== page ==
True Grit might not receive the enduring recognition that some of writers/directors Joel and Ethan Coens’ previous works have.  Its plot
isn't original and its execution isn’t as creative or memorable as their best films.  But that doesn’t stop True Grit from being a damn good

Based on a novel by Charles Portis, True Grit was previously adapted for the screen in 1969, a film that won an Oscar for the legendary John

Yet the Coens’ version doesn’t smell of adaptation or remake.

There is a great flow to this film, a combination of a streamlined screenplay and editing.

The dialogue is king.  There are a number of superbly written sequences, none better than one early in the film where 14-year-old Mattie
Ross haggles with a local merchant.

Belying her age, Mattie is a fiery, razor sharp adolescent who out-talks and outwits those far older than her.

Hailee Steinfeld’s performance as Mattie is the heart of this film and it would be shocking if she doesn’t receive award consideration for
this role.  She goes toe-to-toe with some formidable actors here and steals many of the scenes she’s in.

One of my pet peeves is when a youngster is given dialog that is far too sophisticated for someone of that age.  But young Steinfeld’s
performance is so natural and poised that we never have a problem accepting and enjoying every minute of it.

Following the murder of her father, the stubborn Mattie seeks the services of U.S. Marshall Rooster Cogburn to track him down.

Jeff Bridges takes over the role of Cogburn for Wayne and, very wisely, makes it his own.  Bridges’ grunting performance never veers too
far towards imitation, even if some of those grunting deliveries make his lines nearly unintelligible.

He does provide the film with a wonderful deadpan humor as the film never takes itself too seriously to have a little fun.

Matt Damon is also along for the ride as the Texas Ranger LaBoeuf.

The three leads have a great chemistry and it is their work in conjunction with the great dialog that makes True Grit such a success.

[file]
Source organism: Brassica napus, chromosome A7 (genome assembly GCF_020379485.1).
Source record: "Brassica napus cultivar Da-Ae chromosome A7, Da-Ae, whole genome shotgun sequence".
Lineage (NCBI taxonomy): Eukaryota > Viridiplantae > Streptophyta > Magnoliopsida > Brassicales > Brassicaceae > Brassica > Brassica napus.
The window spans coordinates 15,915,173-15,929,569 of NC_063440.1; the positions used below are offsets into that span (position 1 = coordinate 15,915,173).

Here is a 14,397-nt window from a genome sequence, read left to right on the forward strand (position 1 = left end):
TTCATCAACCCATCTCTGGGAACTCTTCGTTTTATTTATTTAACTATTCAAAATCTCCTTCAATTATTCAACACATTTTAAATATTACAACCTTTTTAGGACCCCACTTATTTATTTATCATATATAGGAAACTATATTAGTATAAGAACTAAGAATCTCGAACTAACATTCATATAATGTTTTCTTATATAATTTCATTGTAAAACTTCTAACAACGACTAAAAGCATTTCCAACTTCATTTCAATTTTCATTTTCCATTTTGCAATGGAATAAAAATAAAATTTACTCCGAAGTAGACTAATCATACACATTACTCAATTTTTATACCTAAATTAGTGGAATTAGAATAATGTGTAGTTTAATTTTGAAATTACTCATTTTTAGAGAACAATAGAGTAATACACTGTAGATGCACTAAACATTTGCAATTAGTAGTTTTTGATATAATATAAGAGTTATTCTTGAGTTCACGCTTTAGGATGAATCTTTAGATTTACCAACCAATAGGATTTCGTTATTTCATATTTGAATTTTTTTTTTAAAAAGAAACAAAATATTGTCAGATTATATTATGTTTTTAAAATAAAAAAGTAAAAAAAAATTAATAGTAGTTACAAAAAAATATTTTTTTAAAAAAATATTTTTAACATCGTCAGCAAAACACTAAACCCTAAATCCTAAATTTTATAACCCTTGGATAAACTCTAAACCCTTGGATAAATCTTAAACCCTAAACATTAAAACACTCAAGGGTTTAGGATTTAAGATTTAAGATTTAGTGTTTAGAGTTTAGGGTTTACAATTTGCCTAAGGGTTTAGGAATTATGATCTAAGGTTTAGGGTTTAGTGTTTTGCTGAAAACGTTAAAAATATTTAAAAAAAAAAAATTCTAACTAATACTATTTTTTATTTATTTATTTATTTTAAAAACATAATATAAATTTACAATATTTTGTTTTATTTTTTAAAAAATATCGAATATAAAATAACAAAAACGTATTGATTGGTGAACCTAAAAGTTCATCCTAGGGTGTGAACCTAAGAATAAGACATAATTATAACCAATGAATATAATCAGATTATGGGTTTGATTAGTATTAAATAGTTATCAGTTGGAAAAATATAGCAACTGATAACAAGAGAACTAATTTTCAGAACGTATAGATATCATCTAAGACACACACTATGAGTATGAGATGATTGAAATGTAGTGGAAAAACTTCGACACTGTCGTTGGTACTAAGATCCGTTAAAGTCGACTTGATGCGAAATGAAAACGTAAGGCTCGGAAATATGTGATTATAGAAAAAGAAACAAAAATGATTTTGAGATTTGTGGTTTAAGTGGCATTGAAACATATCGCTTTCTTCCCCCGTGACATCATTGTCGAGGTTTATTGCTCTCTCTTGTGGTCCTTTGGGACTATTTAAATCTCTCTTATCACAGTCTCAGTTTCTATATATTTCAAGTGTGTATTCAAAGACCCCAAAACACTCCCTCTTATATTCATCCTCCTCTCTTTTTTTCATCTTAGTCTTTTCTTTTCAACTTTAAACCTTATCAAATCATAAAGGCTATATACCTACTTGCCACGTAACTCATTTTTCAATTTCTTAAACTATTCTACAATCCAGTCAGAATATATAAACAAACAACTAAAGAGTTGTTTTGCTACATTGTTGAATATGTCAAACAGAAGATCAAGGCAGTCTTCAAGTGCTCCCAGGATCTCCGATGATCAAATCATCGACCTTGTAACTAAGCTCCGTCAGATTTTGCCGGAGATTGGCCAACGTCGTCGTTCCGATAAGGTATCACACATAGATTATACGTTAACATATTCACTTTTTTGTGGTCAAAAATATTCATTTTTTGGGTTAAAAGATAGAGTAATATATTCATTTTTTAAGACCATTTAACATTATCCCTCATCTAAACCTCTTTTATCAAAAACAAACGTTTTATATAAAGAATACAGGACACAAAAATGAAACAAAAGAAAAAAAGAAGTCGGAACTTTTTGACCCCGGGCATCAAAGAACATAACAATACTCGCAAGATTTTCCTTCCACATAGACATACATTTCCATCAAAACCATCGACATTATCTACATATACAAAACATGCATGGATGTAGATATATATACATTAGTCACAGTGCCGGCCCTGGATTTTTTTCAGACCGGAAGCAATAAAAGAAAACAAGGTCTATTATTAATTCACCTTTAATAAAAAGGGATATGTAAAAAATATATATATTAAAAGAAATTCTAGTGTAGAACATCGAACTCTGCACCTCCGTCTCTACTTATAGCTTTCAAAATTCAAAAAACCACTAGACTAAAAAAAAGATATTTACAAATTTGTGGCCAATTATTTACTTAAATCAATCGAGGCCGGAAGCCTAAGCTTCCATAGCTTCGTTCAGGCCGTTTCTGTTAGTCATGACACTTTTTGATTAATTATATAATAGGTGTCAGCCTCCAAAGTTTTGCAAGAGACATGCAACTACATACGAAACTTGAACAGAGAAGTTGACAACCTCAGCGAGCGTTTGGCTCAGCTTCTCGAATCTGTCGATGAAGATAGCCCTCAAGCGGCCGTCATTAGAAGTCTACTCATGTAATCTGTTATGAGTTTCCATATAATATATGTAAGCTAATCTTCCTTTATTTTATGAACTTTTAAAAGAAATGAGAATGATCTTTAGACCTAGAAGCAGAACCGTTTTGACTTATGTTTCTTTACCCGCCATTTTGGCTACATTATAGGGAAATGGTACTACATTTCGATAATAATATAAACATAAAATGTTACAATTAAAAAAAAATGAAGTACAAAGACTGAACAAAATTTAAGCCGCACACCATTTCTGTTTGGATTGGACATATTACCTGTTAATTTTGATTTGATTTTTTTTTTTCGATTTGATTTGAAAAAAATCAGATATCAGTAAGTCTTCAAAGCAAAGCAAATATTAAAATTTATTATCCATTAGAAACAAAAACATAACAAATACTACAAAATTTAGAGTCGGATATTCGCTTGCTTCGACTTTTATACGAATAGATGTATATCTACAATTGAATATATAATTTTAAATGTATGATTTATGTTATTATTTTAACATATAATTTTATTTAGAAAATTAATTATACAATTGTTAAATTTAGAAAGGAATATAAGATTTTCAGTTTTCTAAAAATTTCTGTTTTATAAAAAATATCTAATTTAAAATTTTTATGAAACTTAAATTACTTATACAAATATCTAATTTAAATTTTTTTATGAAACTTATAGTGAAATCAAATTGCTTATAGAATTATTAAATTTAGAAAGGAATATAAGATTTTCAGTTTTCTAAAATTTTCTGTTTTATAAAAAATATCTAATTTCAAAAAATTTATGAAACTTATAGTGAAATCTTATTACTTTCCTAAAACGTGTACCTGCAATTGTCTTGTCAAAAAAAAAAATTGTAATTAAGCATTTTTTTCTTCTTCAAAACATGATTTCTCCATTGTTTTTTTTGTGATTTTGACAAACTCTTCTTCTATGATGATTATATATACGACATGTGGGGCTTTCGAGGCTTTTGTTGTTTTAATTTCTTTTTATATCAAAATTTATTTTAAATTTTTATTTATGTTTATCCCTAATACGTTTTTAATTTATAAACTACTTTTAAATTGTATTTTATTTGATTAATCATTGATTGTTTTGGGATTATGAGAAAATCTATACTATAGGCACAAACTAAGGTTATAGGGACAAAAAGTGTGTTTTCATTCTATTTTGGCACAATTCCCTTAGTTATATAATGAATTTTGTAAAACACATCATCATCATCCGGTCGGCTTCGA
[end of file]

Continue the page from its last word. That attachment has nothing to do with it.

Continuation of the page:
The plot is as simple as it seems.  It’s a tale of revenge.  And while I hesitate to hold that against the film, perhaps it limits it from being more
memorable than it is.

There’s also the issue of the villains of the film, played by Josh Brolin and Barry Pepper.  They have so little screen time that they really
don't have much of a presence in the film overall.  There is also a conflict between Bridges and Pepper that feels like it should have been
better established.

Because of these issues, True Grit is a film that comes up just short of greatness.

As we expect from a Coen brothers’ film, the direction is steady, never drawing too much attention to itself, and Roger Deakins’
cinematography is once again very good.

On the other hand, but a nice surprise nonetheless, Coen-composer Carter Burwell (whose work is generally forgettable) provides a
decent score.

Although it’s unlikely True Grit will thoroughly blow you away, it’s an almost deceptively good film that does rank among the best of the
year.  The Coens’ screenplay takes what I would consider somewhat limited source material and injects it with a great wit.  The film is
beautifully made and contains three exceptional performances.

Even for those hesitant of the genre, True Grit is an easy recommendation.

* * * ½
(out of four)

Written and Directed by: Joel & Ethan Coen

Starring: Jeff Bridges, Hailee Steinfeld, Matt Damon,
Josh Brolin, Barry Pepper

Cinematography by: Roger Deakins

Music by: Carter Burwell

Released: December 22, 2010; 110 Minutes